TOKYO -- Small manufacturers as well as mom and pop restaurants in Japan are struggling with a hazy future as the coronavirus outbreak wrecks the economy.
The dire situation is prompting calls for additional government aid to help smaller enterprises weather the crisis and safeguard part-time jobs.
For many manufacturers in Tokyo's Ota Ward, a hub of tiny factories, the outlook is gloomy.
A specialized metal parts maker has managed to secure work for now but expects orders in value terms to miss its target by 30% in June. After that, they "could even tumble 50% to 70%," the employer of about 40 said. Even if the factory receives subsidies to keep paying workers, the daily cap of a little over 8,000 yen "won't be enough to pay a full-time worker," the 63-year-old president said.
A mold maker with a staff of four reports that April sales plunged 60% on the year. "How things will be in June and beyond is totally unclear," the 78-year-old owner said, adding: "Finished products are not selling, which means we're not getting work."
Sales so far have slid about 20% at parts processor Seki Iron. "We're worried about the next six months," President Eiichi Seki said.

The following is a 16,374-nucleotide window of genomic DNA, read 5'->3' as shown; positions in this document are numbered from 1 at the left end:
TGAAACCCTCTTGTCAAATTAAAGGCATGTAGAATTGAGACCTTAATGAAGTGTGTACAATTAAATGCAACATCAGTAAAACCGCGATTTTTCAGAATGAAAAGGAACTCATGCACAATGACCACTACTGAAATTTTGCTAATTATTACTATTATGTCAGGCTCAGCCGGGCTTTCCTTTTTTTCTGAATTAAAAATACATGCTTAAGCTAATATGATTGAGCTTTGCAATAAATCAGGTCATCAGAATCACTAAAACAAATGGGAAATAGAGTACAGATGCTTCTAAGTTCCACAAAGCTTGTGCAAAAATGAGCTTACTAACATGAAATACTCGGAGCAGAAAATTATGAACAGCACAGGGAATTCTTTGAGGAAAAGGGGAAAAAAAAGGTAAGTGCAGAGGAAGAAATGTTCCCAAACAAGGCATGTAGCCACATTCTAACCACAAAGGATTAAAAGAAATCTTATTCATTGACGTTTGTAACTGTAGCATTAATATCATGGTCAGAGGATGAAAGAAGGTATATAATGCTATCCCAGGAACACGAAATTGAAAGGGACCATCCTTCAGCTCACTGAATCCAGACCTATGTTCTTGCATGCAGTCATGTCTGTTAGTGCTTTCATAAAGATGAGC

Such concerns are echoed in Higashi-Osaka, home to the biggest concentration of tiny factories in western Japan.
Nakano Manufacturing says that demand remains solid for its mainstay parts for chipmaking devices, but that auto parts sales have tumbled 60% on the year since mid-April. "The future can't be seen," representative Daisuke Nishijima said.
Japan's ratio of effective job openings to seekers slipped to 1.39 in March -- the lowest in three and a half years. New manufacturing job offers tumbled 22.8% on the year, steeper than the broader average decline of 12.1%.
Part-time workers are hit particularly hard. Japan recorded the loss of 260,000 part-time jobs in March, the biggest slide in comparable data going back to 2014. Payrolls at self- or family-owned businesses shrank by 400,000, indicating that those without strong job security or solid business bases are taking a significant hit.
A restaurateur who runs three izakaya pubs in Tokyo sent home all part-timers and temporarily closed two locations. Regular customers are keeping the remaining eatery afloat, but the restaurateur does not know "how long we can last."
"We can get by with loans for two months, but we won't be able to keep going beyond that," a restaurant owner in Osaka Prefecture said.
Phones are ringing off the hook at Posse, a nonprofit providing help on labor issues. The organization has handled about 1,000 cases since February.
Demand for support is overwhelming localities. Applicants for a small-business loan referral service from Tokyo's Shinjuku Ward have to wait about two months. Ota Ward saw long lines form from early morning for its special loan program before it switched to mail-in applications.
Some owners feel left out of financial assistance.
Loans are generally offered to outbreak-hit businesses showing year-on-year declines in sales. "We're not even eligible to apply, because we had a bad year last year, too," the owner of a small factory in Ota said.
"Loans with long repayment terms are usually not available to older people," said a 60-something woman who runs an izakaya in Shinjuku.